COVID-19 restrictions are really hard on everyone in different ways. Parents of young children are stretched thin, teenagers are aching to be with friends, some people are isolated alone at home, and those particularly vulnerable to the virus are worried.

A lot of people are struggling to make ends meet, and people are nervous about their businesses or getting food on the table. But there is help.

Go to for a comprehensive list of all the resources available in our area.


You probably know that the state is currently making appointments for people 75 and older to get vaccinated against COVID-19. The best way to make an appointment is to go to: Choose either the health department or Kinney Drugs.

Tech-savvy neighbors, friends and adoring grandchildren are encouraged to help those elders who have amazing lived experiences and life skills but are not digital saavy and may struggle with signing up online. If you cannot make an appointment online, call 855-722-7878.

Medical personnel are present at all state vaccination clinics, so even those who prefer to be vaccinated with a doctor nearby can feel comfortable going to a clinic. Seniors who need free rides for vaccination should call Rural Community Transportation at 1-802-748-8170.

Now is the time to practice extra vigilance around COVID prevention. We have months to go before our state even begins to approach herd immunity, and new strains of the virus mean that we are all vulnerable right now. Wear a mask everywhere — gyms, stores, and going to the dump. Social gatherings outside of your household are still not allowed, which means you cannot get together with even one friend unless it is outside doing a physical activity wearing masks and distancing.


Almost everyone knows someone who just cannot find employment in Lamoille County. And almost every employer in Lamoille County knows how hard it is to fill jobs.

If there are people who want jobs and people who want to fill jobs, why is it so hard to pair them up? Because of barriers to employment.

Now, there’s a powerful team of people who are taking on those barriers. In the fall, our county was awarded a Working Communities Challenge grant to reduce barriers for people seeking jobs.

First, some basic information on the grant:

• The funds total $315,000 over three years.

• The program is run by the Federal Reserve Bank of Boston.

• The backbone partners are Capstone Community Action and United Way of Lamoille County, with many other local core community partners including nonprofits, governmental organizations and schools.

• The focus areas are substance misuse, transportation, childcare, broadband access and communication.

This grant will go toward strengthening, coordinating and improving the infrastructure that allows people to access the existing network of workforce resources. We’re taking what we already have to the next level, to help workers and businesses find each other and to remove the obstacles that keep people from the workforce.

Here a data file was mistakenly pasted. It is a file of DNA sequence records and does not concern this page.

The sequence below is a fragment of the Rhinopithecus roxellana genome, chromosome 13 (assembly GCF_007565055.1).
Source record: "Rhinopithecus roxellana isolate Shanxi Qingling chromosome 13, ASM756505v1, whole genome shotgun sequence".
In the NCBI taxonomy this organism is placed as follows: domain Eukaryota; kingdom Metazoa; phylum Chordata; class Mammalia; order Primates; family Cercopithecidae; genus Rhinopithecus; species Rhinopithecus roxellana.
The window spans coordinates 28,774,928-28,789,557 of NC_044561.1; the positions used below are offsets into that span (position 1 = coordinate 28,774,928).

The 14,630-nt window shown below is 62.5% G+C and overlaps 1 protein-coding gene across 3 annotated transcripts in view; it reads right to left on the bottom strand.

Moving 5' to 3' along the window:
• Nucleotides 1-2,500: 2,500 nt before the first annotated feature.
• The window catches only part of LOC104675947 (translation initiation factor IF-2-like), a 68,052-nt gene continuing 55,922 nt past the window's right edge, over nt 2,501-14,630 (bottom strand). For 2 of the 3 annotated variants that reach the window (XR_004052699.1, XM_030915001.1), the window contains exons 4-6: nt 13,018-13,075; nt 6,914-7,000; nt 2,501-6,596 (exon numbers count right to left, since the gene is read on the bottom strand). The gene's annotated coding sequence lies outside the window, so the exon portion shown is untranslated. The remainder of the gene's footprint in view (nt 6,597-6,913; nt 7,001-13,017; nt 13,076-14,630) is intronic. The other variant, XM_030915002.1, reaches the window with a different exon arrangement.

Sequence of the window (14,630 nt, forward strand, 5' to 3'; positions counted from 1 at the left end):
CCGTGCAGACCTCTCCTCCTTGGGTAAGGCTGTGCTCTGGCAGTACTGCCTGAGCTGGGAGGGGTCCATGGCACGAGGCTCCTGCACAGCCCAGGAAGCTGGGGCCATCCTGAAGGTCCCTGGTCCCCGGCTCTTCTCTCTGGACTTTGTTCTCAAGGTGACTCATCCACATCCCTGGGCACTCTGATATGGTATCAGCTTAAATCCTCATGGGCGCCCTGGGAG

“We are in the planning phase of what will be a long term and sustainable community structure supporting individuals, organizations, and businesses with the goal of a healthy community and strong economy,” says Clarissa French, co-director of United Way of Lamoille County.

What does that look like practically? There will be an information hub with trained navigators to answer the phone and pair people with the resources they need to find their way over barriers. That way, people do not get stuck on bumps that feel insurmountable.

Additionally, the grant will be used to increase broadband access in our community, gather information and support local initiatives in the key focus areas. The Racial Equity Alliance of Lamoille is involved in planning, helping the partners build capacity without replicating the racist assumptions that are ubiquitous in American systems.

The partnership is designed to increase collaboration. Ellen Hill, co-director of United Way of Lamoille County, explains: “This grant will support and expand current initiatives that focus on equity, education and training, and identify and address workforce barriers. This is an opportunity for local businesses, human services, the education sector and municipal governments to work together to strengthen our economy.”

COVID recovery is going to require some serious transitions in how our workforce operates. We will need strong systems to support people and businesses through those times. As the core partners meet to work out the specifics of implementation, post-COVID transition is paramount.


Vermont offers free, science-based classes for people who want to lead healthier lives. MyHealthyVT ( offers virtual classes such as diabetes prevention, pain management and quitting smoking, all led by health experts.

Know what’s there. Tell someone in your community about these classes. Or take one yourself. New classes begin statewide each week.

Emily Rosenbaum is the public information officer for the Lamoille Area Health and Human Services Response Command Center, a group of over 30 organizations collaborating to better serve our area. You can reach her at

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